76ers

NBA Notes: Dwyane Wade officially signs with Cavaliers

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USA Today Images

NBA Notes: Dwyane Wade officially signs with Cavaliers

The wake-up calls for Dwyane Wade were coming at 5:45 a.m. for much of the summer. An hour or so later, he and LeBron James would be in the gym together working on their games.

And the chemistry was as good as ever.

"He drives me to want to be better," Wade said.

They'll be grinding together on a daily basis now.

Wade signed a one-year, $2.3 million deal with the Cleveland Cavaliers on Wednesday to reunite with James, with whom he went to four NBA Finals and won two championships in Miami. Wade's deal was finalized quickly after he cleared waivers, which he had to do after getting a buyout from the Chicago Bulls over the weekend.

"I'm all about the challenge," Wade told The Associated Press. "If I didn't want the challenge, I would have stayed in Chicago. But I wanted the challenge of being back on that big stage and playing in those moments and seeing what I've got. So I'm not going to talk about what I've got. I want to go out there and show, when the lights are the brightest and the games are the biggest, that's when I'm alive. And I need that."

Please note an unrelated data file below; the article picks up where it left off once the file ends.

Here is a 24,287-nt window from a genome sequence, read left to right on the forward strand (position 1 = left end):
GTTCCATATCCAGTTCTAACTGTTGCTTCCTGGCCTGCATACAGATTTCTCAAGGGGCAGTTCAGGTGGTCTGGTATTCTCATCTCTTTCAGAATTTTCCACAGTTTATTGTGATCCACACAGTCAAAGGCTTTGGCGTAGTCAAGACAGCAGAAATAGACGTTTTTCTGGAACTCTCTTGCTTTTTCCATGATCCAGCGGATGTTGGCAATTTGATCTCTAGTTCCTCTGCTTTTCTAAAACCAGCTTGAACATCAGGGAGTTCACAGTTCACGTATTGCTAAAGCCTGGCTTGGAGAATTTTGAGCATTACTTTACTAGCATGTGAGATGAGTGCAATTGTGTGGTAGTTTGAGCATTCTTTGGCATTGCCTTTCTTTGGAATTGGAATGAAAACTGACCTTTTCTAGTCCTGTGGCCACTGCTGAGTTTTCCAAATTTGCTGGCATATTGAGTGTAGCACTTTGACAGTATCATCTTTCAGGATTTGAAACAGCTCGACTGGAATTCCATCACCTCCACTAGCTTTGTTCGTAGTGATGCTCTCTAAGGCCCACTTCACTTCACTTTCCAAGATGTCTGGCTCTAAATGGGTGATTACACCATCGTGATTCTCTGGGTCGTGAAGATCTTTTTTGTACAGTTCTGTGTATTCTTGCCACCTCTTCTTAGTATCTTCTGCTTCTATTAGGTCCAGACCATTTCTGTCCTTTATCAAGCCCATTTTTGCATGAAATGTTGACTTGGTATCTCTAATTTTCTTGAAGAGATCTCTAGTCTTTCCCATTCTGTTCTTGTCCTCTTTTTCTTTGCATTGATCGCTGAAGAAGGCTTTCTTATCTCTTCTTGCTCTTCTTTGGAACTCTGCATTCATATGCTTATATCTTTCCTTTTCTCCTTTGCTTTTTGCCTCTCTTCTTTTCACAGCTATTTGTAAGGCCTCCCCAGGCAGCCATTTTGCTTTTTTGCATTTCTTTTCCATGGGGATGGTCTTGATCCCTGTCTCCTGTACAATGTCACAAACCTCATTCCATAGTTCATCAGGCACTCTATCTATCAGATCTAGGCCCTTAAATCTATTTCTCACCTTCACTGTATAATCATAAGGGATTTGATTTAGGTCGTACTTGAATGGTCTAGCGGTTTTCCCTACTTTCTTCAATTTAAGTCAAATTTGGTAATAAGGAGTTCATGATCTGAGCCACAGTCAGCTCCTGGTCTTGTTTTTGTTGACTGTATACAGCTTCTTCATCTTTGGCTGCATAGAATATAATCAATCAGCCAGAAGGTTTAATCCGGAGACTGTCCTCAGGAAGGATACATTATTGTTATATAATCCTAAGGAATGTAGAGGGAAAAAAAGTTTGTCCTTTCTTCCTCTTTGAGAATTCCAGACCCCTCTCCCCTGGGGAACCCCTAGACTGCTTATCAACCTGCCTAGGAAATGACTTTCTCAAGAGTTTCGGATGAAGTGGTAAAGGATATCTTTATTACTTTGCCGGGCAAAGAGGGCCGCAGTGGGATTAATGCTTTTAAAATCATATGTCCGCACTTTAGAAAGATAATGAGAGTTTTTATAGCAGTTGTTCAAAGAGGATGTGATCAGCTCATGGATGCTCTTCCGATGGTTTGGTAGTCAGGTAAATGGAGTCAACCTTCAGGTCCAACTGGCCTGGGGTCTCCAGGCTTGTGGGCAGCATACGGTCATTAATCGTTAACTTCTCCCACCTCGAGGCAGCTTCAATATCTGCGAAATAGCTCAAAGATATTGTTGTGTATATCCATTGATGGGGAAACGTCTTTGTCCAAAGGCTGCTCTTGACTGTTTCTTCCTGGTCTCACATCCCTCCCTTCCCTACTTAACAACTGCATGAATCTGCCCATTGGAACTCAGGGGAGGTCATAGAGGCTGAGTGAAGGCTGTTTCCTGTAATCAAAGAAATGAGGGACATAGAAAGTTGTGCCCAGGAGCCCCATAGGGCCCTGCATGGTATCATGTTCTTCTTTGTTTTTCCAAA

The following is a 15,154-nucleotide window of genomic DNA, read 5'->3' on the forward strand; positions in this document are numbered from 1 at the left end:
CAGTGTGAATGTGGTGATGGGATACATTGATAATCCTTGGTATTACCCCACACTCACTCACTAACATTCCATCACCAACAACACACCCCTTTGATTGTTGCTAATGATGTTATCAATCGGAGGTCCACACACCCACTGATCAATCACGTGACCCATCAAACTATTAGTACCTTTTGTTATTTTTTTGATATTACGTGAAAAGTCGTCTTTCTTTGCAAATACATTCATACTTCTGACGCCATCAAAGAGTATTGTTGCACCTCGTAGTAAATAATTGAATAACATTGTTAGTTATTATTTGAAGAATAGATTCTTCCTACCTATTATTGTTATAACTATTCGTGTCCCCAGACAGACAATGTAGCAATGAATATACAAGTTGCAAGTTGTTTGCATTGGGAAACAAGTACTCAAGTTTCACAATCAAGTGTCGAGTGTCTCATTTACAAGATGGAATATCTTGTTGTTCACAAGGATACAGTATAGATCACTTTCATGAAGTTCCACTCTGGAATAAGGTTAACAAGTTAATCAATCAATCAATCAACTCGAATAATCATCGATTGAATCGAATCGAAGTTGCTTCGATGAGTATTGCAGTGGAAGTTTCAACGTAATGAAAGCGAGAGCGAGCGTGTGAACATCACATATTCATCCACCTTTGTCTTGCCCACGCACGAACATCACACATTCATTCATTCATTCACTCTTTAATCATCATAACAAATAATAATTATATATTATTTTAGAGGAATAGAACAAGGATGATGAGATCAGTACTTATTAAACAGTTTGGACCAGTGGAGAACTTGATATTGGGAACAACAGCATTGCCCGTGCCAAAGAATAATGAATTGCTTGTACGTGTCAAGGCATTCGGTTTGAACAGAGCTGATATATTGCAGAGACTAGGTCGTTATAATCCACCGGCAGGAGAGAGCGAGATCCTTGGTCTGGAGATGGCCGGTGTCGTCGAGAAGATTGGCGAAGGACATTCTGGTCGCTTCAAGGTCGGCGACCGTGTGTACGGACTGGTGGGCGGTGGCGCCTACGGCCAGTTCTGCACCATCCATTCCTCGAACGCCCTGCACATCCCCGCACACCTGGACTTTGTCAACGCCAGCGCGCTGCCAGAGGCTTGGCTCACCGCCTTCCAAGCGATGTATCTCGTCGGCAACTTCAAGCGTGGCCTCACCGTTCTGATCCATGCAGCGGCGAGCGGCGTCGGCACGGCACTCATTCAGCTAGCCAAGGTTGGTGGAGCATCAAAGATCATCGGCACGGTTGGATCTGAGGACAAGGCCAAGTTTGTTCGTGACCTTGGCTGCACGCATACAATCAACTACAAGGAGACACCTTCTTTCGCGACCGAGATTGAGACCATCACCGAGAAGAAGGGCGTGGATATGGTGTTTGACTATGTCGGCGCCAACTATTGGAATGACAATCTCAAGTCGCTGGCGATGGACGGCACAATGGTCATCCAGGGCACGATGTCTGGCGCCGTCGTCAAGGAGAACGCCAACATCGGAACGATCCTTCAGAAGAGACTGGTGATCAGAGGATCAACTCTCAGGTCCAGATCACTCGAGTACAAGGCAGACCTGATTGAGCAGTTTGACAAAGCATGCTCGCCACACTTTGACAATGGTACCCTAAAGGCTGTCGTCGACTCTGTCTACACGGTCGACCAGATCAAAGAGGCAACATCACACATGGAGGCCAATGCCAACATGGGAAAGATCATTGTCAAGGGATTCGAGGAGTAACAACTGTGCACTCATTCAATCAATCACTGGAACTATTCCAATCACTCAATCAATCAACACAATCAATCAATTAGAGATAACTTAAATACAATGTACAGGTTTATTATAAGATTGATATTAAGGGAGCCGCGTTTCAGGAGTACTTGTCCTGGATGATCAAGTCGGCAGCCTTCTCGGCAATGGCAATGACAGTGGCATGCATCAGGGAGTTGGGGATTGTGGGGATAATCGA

He took a hard look at going back to Miami, listened to sales pitches from Paul George and Carmelo Anthony in Oklahoma City, even considered San Antonio and got a call from Golden State.

But in the end, he wanted to play again with James -- someone Wade calls his brother (see full story).

Grizzlies: Forward Green signs multiyear contract
MEMPHIS, Tenn. -- The Memphis Grizzlies have signed forward JaMychal Green to a multiyear contract.

Terms of the deal haven't been announced.

Green, 27, is coming off the most productive season of his career. The 6-foot-9 forward averaged 8.9 points, 7.1 rebounds, 1.1 assists and 27.3 minutes in 77 games with the Grizzlies. He made 75 starts.

He has played 179 games in a three-year NBA career with the San Antonio Spurs and Grizzlies. Green has career averages of 7.4 points and 5.4 rebounds.